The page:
Plasmalogens were accidentally identified more than a hundred years ago. These lipids have a bond that’s sensitive to acid, and in early protocols to stain cells for imaging, the addition of acid reacted with these lipids, producing artifacts that looked like plasma.10 Despite their early identification, relatively little is known about their biological function. Their role is likely multifaceted, as people who lack the ability to produce plasmalogens have a peroxisomal biogenesis disorder and rarely survive past the age of 1. These patients have a suite of symptoms—including cognitive impairment, developmental delays, and a severely reduced lifespan.1

Along with studies from these patients, experiments with animals and model systems have suggested a number of potential functions of plasmalogens. One of the prominent features of plasmalogen deficiency is an intolerance to stress. This suggests that plasmalogens may play a role as sacrificial antioxidants, by which they are damaged in a way that mitigates the overall damage to the cell.1 An alternative model is that plasmalogens can function in signaling pathways to activate the appropriate response to elevated damage within the cells. Studies from Caenorhabditis elegans, a nematode system recently developed as a model for plasmalogen deficiency, are underway to determine the role of these plasmalogens in stress response as well as in other aspects of biology.11,12

Without plasmalogens, all cells are more likely to die. It’s not clear why that is, but it’s known that cells are better able to survive stresses with the appropriate amount of plasmalogens.

Membrane Changes in Natural Aging
Membrane changes are not specific to AD and have been observed in other neurodegenerative diseases as well as in various aging-related diseases.13 Membrane changes also occur over the course of natural aging, where the types of lipids that are found in our membranes change as we age. In comparison with young, healthy individuals, the membranes of older people have significantly more saturated fatty acids and more damaged fatty acids.14

There have been a number of interesting observations made about the connections between membrane composition and aging. For instance, the membranes of nonagenarians tend to have membranes that contain significantly fewer polyunsaturated fatty acids.15 Animal studies have also found correlations between longevity and healthy membrane composition.16 However, it’s yet to be established whether impacts on membrane composition can improve aging, and in particular, lead to healthy aging.

Future Studies
The clinical studies completed thus far have been limited to the use of general plasmalogen supplements purified from scallops.8 There’s significant potential to improve upon the supplementation protocol by testing more specific plasmalogen combinations. Because clinical studies are expensive and take significant amounts of time, model systems can be useful in determining the supplementation with the most potential before moving into clinical trials.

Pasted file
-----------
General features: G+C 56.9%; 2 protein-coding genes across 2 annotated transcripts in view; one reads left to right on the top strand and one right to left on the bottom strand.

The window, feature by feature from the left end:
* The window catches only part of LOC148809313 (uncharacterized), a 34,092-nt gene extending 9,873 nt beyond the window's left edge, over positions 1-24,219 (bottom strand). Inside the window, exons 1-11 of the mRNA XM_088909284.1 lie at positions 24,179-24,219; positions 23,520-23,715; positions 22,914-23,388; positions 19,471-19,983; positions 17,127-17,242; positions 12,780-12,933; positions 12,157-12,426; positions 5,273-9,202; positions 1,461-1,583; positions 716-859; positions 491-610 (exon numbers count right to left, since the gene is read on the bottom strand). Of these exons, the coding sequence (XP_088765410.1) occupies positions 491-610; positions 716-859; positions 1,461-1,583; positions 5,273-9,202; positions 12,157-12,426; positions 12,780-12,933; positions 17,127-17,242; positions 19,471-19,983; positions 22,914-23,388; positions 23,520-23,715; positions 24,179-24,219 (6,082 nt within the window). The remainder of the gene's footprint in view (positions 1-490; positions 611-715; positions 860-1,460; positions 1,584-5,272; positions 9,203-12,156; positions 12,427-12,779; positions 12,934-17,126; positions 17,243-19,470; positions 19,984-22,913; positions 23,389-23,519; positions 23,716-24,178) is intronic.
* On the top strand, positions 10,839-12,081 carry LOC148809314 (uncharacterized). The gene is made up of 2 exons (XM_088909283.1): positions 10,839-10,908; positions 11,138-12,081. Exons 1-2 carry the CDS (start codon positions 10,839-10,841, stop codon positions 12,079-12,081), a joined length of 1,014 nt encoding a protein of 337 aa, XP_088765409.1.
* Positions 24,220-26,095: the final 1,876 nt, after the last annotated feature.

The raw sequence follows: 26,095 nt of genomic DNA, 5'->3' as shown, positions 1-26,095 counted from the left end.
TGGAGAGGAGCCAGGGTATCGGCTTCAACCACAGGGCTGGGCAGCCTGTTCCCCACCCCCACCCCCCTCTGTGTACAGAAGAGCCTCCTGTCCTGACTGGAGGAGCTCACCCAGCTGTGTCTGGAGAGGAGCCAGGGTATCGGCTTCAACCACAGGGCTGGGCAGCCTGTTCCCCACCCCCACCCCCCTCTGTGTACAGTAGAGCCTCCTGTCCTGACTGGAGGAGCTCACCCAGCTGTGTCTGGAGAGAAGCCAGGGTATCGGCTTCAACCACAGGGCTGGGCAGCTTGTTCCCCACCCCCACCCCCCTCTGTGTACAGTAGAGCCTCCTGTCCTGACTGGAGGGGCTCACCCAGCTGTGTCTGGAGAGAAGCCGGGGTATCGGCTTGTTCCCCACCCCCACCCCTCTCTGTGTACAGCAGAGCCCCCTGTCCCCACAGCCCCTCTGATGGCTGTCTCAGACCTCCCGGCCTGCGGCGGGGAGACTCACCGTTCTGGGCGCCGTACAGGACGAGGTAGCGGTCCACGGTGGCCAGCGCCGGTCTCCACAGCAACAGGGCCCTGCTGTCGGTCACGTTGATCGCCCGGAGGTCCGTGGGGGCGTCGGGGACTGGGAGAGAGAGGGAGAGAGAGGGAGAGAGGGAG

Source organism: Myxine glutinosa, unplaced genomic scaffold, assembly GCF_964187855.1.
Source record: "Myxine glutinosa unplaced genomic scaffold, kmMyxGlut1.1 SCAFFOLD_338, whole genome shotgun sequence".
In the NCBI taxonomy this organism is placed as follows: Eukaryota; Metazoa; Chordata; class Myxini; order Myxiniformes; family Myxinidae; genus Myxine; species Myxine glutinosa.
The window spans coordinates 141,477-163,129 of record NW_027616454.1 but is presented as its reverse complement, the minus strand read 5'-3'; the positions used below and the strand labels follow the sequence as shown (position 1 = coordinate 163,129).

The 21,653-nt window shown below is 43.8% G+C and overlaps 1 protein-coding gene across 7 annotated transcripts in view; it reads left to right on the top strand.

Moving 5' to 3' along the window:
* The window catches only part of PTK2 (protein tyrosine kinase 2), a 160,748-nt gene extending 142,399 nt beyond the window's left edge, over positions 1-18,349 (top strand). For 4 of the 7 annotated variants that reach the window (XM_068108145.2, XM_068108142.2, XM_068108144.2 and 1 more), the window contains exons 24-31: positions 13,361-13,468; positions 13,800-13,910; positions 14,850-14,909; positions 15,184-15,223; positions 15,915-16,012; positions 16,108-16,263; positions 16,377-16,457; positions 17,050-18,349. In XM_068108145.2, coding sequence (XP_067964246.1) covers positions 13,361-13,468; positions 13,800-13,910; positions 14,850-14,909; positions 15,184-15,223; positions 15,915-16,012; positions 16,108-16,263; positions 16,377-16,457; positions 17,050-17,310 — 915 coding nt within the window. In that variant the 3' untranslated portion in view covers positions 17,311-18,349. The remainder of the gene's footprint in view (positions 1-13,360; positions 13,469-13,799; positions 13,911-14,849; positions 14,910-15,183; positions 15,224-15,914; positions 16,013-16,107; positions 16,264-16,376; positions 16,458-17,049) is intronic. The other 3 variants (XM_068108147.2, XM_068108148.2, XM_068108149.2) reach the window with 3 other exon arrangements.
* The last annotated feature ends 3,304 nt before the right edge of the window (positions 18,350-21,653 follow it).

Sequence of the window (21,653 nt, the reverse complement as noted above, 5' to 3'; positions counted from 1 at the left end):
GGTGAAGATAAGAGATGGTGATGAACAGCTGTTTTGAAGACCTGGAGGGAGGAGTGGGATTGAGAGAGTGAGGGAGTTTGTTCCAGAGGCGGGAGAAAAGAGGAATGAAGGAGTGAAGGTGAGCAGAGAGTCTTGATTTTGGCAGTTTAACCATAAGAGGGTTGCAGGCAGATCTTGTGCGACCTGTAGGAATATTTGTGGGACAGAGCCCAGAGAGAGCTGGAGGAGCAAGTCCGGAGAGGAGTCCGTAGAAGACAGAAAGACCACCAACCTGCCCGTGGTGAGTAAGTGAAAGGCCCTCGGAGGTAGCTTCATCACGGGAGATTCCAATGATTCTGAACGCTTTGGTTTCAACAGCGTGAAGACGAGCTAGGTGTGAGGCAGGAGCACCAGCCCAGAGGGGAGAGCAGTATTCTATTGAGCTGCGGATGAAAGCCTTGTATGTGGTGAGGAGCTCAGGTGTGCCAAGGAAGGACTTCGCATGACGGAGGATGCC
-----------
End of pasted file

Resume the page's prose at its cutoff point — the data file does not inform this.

In addition to defining the most efficacious protocols, model systems are also being used to determine the genetic pathways that result in plasmalogen deficiencies. Knowing more about the genetic basis would generate potential targets; this, in turn, would identify pharmacological targets that may allow for even greater and rapid improvement in plasmalogen levels in patients where plasmalogen reduction has been observed.

Finally, more understanding about the role of plasmalogens in biology is needed to know how their depletion may cause the onset and progression of AD and other neurodegenerative diseases. Studies in model systems will help to clarify the role of plasmalogens in AD onset and progression. In addition to human cell culture, a nematode, C elegans, has been recently established as a model for plasmalogen deficiency.11,12 This model has several benefits. The nematodes allow for studies of how plasmalogens work, and they provide a platform for rapid screening of supplementation protocols to determine the most effective dietary options.

One of the advantages to studying membranes in C elegans is the ability to incorporate large amounts of tracers into the diet of the animal. These tracers can then be detected in the membranes of the animal by mass spectrometry. The ability to incorporate tracers into the membranes of C elegans allows us to measure the dynamics of membrane lipids.17 Using this system, we are providing individual and different combinations of plasmalogens to C elegans to determine which supplementation regime will have the best outcome on membrane health.

There’s significant potential to make dietary changes to help people with mild AD improve their cognitive functions. Increasing an AD patient’s intake of mussels, scallops, and other types of seafood is a relatively simple way to get started until further research clarifies more specific dietary interventions that will work for the majority of people.

— Carissa Perez Olsen, PhD, the Leonard P. Kinnicutt Assistant Professor of Chemistry and Biochemistry at Worcester Polytechnic Institute, is using a grant from the National Institutes of Health to gain a better understanding of the role lipids play in longevity and long-term health.